I hear a Language, among the Federalists, which is quite unaccustomed to my Ears, and Shocking to my heart and Soul. Corruption, avowed, as necessary, with many lamentations, pathetic lamentations, that the most pure, virtuous and religious Men in the Nation, as they Say the Federalists undoubtedly are. As well as the most wealthy learned and ingenious, Should be reduced to the dire necessity of having recourse to avowed open Corruption. But So it is.”

To be sure they can quote Cato, as an Authority, for he Said “In corroupta civitate, corruptio est civita.” But I did not expect to live to hear the Sentance of Jugurtha against Rome, pronounced against our pure and virtuous American Republick by Men of all Science Litterature Taste Genius Wealth Virtue and Piety in the Nation as they modestly declare themselves to be, []Urbem venalem, mature perituram, Si modo Emptorem invenerit.”

What shall I say to you, of Henry Lee. you know him. I know him such a mixture of Sense and Stupidity, of Wisdome and Folly, of Learning and Ignorance, of Generosity and meanness, of Impudence and Modesty, and what is more enigmatical Still of Wealth and Poverty, of Frankness and Hypocricy, was never before Jumbled together in any human Character. I am well informed that this Man at Washington last Winter was bellowing out for War with Great Britain. But disappointed, in not being employed: to regain his lost Credit with the Federalists he engaged in Defence of Hanson Wagner and their Newspapers first sett on foot by Tem P[. . .].

That Baltimore Transaction will never be honestly told to Posterity. The Military Gentlemen you so often meet and indeed you can meet none who have not heard your name) who are so <often> free with their Compliments and their Wishes, that you were with them. Why do they Say these Things to you? Is it in your Power to appoint yourself? these are the common Compliments of Conversation. They cost nothing and are worth nothing—.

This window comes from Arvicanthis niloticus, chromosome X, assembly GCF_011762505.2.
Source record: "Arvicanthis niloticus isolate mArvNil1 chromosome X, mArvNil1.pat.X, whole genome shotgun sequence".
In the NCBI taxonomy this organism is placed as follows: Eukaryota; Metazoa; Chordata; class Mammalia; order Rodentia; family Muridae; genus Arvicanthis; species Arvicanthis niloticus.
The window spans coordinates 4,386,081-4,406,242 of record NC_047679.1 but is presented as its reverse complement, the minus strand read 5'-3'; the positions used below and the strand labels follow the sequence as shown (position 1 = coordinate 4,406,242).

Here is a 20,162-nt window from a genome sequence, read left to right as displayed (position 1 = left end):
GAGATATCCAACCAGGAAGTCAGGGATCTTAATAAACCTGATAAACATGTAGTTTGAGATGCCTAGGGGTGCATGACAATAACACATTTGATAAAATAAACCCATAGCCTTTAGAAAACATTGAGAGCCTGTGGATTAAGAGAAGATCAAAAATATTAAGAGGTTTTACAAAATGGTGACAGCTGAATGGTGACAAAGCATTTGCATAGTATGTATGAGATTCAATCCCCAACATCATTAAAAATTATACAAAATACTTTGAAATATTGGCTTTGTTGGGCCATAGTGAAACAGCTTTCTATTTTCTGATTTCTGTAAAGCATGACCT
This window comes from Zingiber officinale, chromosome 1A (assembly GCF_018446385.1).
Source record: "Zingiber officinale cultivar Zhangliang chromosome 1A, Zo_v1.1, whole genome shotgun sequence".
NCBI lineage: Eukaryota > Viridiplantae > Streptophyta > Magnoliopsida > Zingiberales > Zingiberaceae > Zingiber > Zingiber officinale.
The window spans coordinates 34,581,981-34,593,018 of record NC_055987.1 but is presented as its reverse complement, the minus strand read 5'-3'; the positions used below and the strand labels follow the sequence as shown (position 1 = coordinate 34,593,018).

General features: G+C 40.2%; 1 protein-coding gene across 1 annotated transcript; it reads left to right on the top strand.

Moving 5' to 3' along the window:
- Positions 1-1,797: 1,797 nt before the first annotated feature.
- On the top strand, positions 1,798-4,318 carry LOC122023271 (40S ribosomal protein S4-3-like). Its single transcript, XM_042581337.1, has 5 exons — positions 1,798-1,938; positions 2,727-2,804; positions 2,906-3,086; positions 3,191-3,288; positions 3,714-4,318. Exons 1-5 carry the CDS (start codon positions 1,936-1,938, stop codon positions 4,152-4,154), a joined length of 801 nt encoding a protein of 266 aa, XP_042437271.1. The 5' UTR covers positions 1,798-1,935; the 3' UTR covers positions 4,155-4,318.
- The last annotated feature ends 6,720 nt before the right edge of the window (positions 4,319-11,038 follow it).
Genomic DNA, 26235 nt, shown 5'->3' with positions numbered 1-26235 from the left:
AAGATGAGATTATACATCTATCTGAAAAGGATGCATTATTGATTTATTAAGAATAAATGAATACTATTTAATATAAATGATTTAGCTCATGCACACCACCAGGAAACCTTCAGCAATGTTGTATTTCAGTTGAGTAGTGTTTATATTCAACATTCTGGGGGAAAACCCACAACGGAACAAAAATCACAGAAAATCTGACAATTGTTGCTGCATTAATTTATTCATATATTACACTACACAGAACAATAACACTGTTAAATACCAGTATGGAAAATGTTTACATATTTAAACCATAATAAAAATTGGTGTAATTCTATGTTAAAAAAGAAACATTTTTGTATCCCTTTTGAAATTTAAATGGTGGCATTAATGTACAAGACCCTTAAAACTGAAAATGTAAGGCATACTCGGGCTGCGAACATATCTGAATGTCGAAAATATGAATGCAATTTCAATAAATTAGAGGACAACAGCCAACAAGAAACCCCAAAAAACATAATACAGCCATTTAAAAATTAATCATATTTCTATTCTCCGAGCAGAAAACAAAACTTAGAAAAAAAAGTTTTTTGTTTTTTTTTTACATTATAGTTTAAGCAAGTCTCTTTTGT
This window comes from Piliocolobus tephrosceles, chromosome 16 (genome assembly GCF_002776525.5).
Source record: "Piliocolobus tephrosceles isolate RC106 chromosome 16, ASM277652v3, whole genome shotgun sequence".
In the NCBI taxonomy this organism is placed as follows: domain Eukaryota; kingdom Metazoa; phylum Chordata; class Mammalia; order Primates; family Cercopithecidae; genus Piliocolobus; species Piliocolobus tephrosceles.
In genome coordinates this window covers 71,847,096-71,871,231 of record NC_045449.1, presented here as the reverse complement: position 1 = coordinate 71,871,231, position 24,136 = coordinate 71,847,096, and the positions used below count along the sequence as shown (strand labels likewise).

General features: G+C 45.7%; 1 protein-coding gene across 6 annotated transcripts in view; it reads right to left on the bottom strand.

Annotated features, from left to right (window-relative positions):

I know not whether Hull can have a Court Marshall or a Court of Inquiry, while he is a Prisoner of War. But at present it appears to me, as it has done from the Beginning that the Whole System of the Conquest of Canada has been in Congress, in the Executive departments and in the Military; Execution, the most perfect Complication of Blunders, the most complete Concatination of Absurdities that I ever witnessed or read. Yet I see no Probability that De Wit, would do better or any other Man. We must be disgraced and whipped into common sense. It was my constant Maxim through our Revolutionary War, We Shall blunder through, and it is my Opinion Still. We Shall blunder through. We did not blunder less in the Revolution. Congress blundered in 1774. 1780.1.2.3. Our Armies blundered. Our Ambassadours blundered. I wish Hamilton had written his threatened History of Washingtons Battles and <[. . .]> Campaines. The Battle of Bunkers Hill was a blunder, The whole Reign of George the third has been a blunder, the whole Life of Bonaparte has been a blunder. In short the whole History of Mankind from the Fall of Adam has been a Tissue of Blunders.

But to be Serious I see no prospect of Uniting this Nation in any other Man better than in Madison. To turn him out, at this time would be such a Wound to all the Southern and Western States. who are now the great Sufferers by the War, and in the most distress and danger, that I know not what would be the Consequence.

My Love to all.

John Adams.

MHi: Adams Family Papers, Letterbooks.